Pakistan seamer Mohammad Amir’s wait to play an international match in front of his home crowd will be prolonged.
The 25-year old is likely to miss the three-match Twenty20 series against a star-studded World XI, scheduled to take place this week in Lahore, as Amir and his wife are currently in England expecting their first child.
Although Amir’s name was included in Pakistan’s 16-man squad, he hasn’t travelled to Pakistan and has been playing for Essex this summer.
Amir has yet to play in front of his home crowd since his debut eight years ago given the nation’s international cricket hiatus.
Among the 16 players selected to face the World XI, only Sarfraz Ahmed, Shoaib Malik and Sohail Khan have played international cricket in Pakistan previously.
World XI and South African batsman Hashim Amla is confident the historic T20 matches against Pakistan this week will help to revive international cricket in the country.
The cricket-mad nation has been starved of high-profile cricket since 2009 after the militant attack on the touring Sri Lankan team bus in Lahore – which left eight people dead.
But now, eight years on, Pakistan is ready to come out of isolation and host their own national side and the World XI at the Gaddafi Stadium, in the same city, for three 20-over contests.
The matches will take place this Tuesday (12th), Wednesday (13th) and Friday (15th) amid a presidential style security presence.
It is another major breakthrough for the Pakistan Cricket Board following the successful staging of the Pakistan Super League final in Lahore earlier this year.
“I can speak for myself and everyone in the World XI squad that we’re all really excited to get to Pakistan, to be part of something special, and introducing international cricket slowly and safely back to Pakistan,” Amla, who has scored 16,537 runs for the Proteas in all formats, told assembled media at Dubai International Cricket Stadium ahead of the team’s flight to Pakistan later in the day.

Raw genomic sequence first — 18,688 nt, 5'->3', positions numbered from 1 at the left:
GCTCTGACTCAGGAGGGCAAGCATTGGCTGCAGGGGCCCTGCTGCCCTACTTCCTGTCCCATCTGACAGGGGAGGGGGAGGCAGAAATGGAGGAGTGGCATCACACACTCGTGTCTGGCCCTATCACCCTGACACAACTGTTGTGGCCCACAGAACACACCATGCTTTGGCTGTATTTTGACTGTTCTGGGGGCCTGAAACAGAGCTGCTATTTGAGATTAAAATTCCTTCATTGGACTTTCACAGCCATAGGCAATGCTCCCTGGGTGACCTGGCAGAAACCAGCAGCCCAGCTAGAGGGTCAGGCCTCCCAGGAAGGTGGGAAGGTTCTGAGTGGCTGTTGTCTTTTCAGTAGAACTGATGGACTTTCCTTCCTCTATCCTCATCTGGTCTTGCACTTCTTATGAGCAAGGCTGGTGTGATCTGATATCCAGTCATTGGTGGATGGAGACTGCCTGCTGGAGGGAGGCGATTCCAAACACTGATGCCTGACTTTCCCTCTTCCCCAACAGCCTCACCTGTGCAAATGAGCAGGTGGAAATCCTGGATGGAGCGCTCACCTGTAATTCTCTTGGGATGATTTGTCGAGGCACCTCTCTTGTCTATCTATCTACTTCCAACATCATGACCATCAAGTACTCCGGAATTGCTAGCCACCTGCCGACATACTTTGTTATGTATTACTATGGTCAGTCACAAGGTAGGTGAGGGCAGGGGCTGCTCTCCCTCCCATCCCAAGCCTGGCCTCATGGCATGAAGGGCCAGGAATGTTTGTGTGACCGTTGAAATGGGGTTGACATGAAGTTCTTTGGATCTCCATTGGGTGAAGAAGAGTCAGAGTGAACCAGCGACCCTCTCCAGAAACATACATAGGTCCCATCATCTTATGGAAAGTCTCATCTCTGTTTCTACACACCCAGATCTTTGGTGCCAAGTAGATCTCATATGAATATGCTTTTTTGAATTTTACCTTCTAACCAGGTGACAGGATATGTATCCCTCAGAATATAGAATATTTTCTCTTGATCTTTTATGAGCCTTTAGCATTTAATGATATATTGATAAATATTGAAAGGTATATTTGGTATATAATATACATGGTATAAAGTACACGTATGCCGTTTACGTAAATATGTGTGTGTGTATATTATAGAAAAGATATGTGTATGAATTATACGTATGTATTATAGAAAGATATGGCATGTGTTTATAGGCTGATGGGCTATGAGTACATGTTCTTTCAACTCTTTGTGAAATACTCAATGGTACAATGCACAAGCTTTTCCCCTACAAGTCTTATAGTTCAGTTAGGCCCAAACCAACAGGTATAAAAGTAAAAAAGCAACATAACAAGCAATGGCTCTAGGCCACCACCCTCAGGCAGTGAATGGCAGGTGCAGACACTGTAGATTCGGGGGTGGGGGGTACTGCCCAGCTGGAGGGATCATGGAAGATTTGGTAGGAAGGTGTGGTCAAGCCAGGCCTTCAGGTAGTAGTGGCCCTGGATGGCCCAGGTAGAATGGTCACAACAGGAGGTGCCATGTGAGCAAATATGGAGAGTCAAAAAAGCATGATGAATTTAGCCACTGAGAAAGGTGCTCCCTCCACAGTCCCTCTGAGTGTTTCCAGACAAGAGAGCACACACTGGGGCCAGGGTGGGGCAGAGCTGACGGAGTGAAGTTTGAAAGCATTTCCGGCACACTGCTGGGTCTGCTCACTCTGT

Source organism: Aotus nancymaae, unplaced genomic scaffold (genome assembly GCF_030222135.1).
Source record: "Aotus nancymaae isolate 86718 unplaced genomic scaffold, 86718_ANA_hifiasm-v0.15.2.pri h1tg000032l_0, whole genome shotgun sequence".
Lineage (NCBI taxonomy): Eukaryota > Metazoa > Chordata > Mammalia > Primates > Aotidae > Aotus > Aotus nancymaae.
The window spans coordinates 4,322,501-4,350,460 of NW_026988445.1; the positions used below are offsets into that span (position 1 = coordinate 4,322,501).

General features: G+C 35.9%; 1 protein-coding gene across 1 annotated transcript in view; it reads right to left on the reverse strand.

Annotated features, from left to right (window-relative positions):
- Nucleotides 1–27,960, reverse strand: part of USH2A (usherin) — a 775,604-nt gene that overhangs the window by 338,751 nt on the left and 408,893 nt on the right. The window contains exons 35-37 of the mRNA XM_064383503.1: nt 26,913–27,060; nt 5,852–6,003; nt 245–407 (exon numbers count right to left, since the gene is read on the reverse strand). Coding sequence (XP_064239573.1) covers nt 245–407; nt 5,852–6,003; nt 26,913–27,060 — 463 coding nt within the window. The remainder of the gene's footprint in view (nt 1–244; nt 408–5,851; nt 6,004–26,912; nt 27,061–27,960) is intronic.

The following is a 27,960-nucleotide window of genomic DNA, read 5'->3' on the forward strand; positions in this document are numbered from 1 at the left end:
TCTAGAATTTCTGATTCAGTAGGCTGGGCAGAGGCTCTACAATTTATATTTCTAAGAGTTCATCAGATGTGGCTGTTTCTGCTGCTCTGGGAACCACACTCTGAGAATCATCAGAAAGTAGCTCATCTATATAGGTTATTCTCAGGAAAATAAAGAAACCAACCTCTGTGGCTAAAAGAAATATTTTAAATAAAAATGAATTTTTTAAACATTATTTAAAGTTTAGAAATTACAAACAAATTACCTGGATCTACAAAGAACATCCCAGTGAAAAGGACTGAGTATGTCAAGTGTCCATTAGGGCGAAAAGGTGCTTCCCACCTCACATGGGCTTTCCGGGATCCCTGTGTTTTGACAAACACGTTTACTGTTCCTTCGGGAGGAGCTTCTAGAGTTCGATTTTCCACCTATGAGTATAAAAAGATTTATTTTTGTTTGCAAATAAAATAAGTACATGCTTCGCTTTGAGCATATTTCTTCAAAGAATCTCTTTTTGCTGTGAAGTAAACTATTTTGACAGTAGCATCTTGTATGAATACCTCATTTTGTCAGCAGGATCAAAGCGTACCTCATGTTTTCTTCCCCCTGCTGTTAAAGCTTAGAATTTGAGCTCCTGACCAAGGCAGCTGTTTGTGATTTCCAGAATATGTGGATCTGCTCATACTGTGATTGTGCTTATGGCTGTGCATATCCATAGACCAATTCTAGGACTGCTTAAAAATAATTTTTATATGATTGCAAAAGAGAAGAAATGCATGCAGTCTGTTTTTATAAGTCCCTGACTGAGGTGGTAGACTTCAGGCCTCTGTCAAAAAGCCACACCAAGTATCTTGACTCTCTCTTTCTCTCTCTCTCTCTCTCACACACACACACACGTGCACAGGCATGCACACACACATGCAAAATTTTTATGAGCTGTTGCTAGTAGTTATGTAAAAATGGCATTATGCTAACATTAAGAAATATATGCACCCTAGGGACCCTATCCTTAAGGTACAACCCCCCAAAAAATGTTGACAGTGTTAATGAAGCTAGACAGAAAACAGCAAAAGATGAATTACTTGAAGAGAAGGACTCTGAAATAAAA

The 34-year-old, who is joined by the likes of Faf du Plessis and Morne Morkel in the World XI to face a full-strength Pakistan side, added: “For all the players it’s part of being something bigger and trying to get international cricket back to Pakistan, which is really important for world cricket.
“We didn’t need any convincing to come and play because everything fitted into place.”
— Sport360° (@Sport360) September 10, 2017
Pakistan take a huge step towards reviving international cricket at home after years of isolation when they host a three-match Twenty20 series amid tight security against a star-studded World XI, starting Tuesday.
The series will be the most high-profile in the cricket-mad country since a 2009 militant attack on the Sri Lankan team bus in Lahore left eight dead and drove away international cricket and most other sports.
The Pakistan cricket Board (PCB) have high hopes that the series will close that dark chapter for good – and allow a new generation of players to experience the thrill of playing before a home crowd for the first time.
Just five members of the current squad have done that before – skipper Sarfraz Ahmed, Shoaib Malik, Imad Wasim, Sohail Khan and Ahmed Shehzad.